How To Invoice As A Sole Trader In The UK [+ Free invoice template]

by | Jan 1, 2024 | Doing Work, Workflow & Getting Paid

For sole traders, invoicing is a necessary evil. You’ve got no admin team to look after them and no matter what trade you’re in, it’s a key part of the job – yet it’s also a mundane, repetitive, and time-consuming task. 

This article will break down the key components of a sole trader invoice and provide you with a simple template you can complete on your computer and send to customers. Using this template, you’ll be able to create a professional-tier invoice in under 60 seconds (even from your smartphone in the field). 

For sole trader veterans, this is a great opportunity to speed up your workflow and save a few precious hours every week. You’ll be able to spend the extra time on more paid jobs, improving your service, or to lead a healthier work-life balance. 

And for those stepping into the world of being a sole trader, we’ll help you understand the ins-and-outs of invoicing: what needs to be included, how to make it look professional, and more.

Download our free invoice template

Essential components of a sole trader invoice

To keep everything running smooth – both for your customers and for yourself – an invoice must include: 

  • A unique and identifying invoice number. 
  • An invoice issue date and due date
  • Your name, company name, address, and contact details
  • Customer name, address, and contact details
  • A description of goods and services provided
  • The supply date of the above goods and services
  • Individual line item charges
  • Total amount charged
  • VAT amount (if applicable to your business)

A unique and identifying invoice number

All invoices need a unique identification number. Firstly, this helps clear up confusion when communicating with customers and referring to specific invoices. But more importantly, it’ll help you save hours and hours when filing records and managing taxes. 

An invoice issue date

An invoice issue date will help you with record keeping and is a good reference for the customer. 

Your name, company name, address, and contact details

This sounds obvious – but it’s a little more complex for sole traders. It’s not uncommon to have your home address double up as your registered business address. For those that don’t want to have their home address on all their invoices for privacy reasons, look into having a PO box instead.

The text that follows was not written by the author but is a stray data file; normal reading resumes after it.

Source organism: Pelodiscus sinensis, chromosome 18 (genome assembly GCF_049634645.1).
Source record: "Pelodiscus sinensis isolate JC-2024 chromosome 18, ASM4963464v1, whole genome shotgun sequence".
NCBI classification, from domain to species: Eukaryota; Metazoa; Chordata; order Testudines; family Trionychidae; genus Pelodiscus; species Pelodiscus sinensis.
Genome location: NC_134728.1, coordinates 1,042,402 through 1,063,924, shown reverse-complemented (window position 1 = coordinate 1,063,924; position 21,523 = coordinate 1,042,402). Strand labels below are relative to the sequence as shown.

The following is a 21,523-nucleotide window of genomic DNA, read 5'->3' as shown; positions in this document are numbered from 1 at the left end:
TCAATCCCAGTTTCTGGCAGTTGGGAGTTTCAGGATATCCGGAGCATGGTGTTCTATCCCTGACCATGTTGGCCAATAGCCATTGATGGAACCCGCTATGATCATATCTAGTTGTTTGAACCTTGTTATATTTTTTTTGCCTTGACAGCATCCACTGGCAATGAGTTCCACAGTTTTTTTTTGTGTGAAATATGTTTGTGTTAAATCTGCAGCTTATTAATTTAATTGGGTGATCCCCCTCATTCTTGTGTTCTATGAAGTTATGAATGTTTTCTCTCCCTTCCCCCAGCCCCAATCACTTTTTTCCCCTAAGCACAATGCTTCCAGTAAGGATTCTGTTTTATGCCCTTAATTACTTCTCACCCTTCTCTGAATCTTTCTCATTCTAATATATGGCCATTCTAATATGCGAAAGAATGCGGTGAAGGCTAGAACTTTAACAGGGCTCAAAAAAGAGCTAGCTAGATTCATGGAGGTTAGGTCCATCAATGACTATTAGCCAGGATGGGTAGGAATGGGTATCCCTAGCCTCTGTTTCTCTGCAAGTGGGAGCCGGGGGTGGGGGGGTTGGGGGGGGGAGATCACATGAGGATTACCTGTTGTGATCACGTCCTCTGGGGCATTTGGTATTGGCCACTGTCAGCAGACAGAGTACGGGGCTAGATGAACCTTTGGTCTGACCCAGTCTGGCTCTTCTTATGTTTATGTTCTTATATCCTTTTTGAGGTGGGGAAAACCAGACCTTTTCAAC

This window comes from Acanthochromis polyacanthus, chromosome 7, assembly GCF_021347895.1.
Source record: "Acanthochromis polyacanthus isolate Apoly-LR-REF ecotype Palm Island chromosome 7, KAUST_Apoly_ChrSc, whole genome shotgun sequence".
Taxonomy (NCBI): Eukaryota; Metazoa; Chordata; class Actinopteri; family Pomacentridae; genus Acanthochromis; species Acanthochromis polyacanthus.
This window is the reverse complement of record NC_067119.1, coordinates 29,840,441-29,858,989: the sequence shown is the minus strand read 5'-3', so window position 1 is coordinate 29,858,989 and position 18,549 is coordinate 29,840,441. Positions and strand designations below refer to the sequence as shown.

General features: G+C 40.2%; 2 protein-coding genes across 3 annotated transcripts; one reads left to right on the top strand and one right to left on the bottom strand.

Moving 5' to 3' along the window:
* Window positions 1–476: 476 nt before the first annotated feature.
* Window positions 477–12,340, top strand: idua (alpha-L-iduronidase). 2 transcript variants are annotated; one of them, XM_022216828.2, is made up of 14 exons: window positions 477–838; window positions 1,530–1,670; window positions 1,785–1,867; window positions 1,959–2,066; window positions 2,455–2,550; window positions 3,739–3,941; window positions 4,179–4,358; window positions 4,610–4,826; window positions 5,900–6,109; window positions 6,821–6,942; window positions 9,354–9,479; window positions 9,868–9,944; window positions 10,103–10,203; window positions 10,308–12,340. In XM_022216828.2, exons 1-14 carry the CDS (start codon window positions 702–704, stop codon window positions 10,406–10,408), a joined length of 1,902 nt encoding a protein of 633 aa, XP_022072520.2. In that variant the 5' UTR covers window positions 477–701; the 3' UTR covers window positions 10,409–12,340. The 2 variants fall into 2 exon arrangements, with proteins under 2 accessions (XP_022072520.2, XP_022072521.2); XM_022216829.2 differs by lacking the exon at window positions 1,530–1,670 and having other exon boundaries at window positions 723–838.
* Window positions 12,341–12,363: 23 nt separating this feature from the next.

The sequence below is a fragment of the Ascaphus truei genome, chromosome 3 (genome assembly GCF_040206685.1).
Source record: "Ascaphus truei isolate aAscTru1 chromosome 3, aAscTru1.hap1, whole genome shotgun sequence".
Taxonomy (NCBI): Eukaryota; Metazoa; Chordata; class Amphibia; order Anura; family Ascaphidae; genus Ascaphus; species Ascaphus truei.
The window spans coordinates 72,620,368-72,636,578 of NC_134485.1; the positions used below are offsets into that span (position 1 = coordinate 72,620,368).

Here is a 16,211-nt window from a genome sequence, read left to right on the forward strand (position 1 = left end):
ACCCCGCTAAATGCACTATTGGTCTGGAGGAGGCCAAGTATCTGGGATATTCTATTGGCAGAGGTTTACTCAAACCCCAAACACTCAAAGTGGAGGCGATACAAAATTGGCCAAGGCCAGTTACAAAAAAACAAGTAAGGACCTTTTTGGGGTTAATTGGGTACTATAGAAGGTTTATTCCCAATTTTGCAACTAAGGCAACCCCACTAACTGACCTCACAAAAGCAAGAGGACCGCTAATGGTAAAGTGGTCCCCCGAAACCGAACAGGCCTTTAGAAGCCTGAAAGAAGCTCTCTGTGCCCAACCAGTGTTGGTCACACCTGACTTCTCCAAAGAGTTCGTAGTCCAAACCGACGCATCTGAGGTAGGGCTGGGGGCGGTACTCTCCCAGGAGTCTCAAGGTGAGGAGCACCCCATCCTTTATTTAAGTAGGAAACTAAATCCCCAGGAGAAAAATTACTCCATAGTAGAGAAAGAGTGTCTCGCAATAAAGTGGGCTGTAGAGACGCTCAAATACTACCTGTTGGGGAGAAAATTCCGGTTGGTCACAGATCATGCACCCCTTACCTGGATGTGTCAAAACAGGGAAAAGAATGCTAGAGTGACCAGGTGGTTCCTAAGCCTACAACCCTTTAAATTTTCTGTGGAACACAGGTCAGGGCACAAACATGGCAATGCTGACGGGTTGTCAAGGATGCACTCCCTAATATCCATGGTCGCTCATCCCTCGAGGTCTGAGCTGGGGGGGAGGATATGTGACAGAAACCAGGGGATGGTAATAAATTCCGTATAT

Customer name, address, and contact details

This will help guarantee the invoice finds its way to the right person without confusion. It will also help in the rare case of a dispute. 

A description of goods and services provided

Customers like to know what they’re paying for, and not everyone remembers (or even knows) exactly what was done. By extension, it’s a great idea to break your goods and services down into individual items. Instead of writing boiler repairs and service, write down the part(s) replaced, labour charge, etc. 

If you do this part well, customers will have fewer questions and will pay you faster.

The supply date of the above goods and services

This is useful to both help you keep track of your jobs but also in case any customers raise disputes or have questions.

Individual line item charges

Together with a broken down list of goods and services, you should be pricing these individually. This will help you better understand your finances and where your profit is being made, but also for the customer to have a crystal clear understanding of where their money is going.

Total amount charged

For obvious reasons, a total amount needs to be included. This should be the figure your customers need to pay (excluding any VAT, of course). Remember to make sure each individual line item adds up to this total amount perfectly.

VAT amount (if applicable to your business)

Businesses with a turnover of more than £85,000 need to register for VAT. Not all sole traders will reach this point – so take it as a sign of success if you need to register for VAT.

Extra tips to make your sole trader invoices look professional

  • A clean design 
  • Several different payment options
  • Payment terms
  • Bank details
  • Company logo
  • Check for spelling mistakes
  • Avoid industry jargon
  • Send it on the same day

A clean design with a company logo

If you want to run a professional business, you must look professional too. An invoice is the last interaction with a customer (until a new job), so it’s important to leave them on a strong note. 

A polished, neat, and well-designed invoice with your logo and colours promotes this idea of professionalism, and reflects positively on the quality of your work.

Several different payment options

Card, bank transfers, and open banking are today’s preferred payment options. If you can offer all three, you’ll accommodate far more customers. Open banking in particular is a newer and more efficient payment method benefiting both customers and businesses.

Payment terms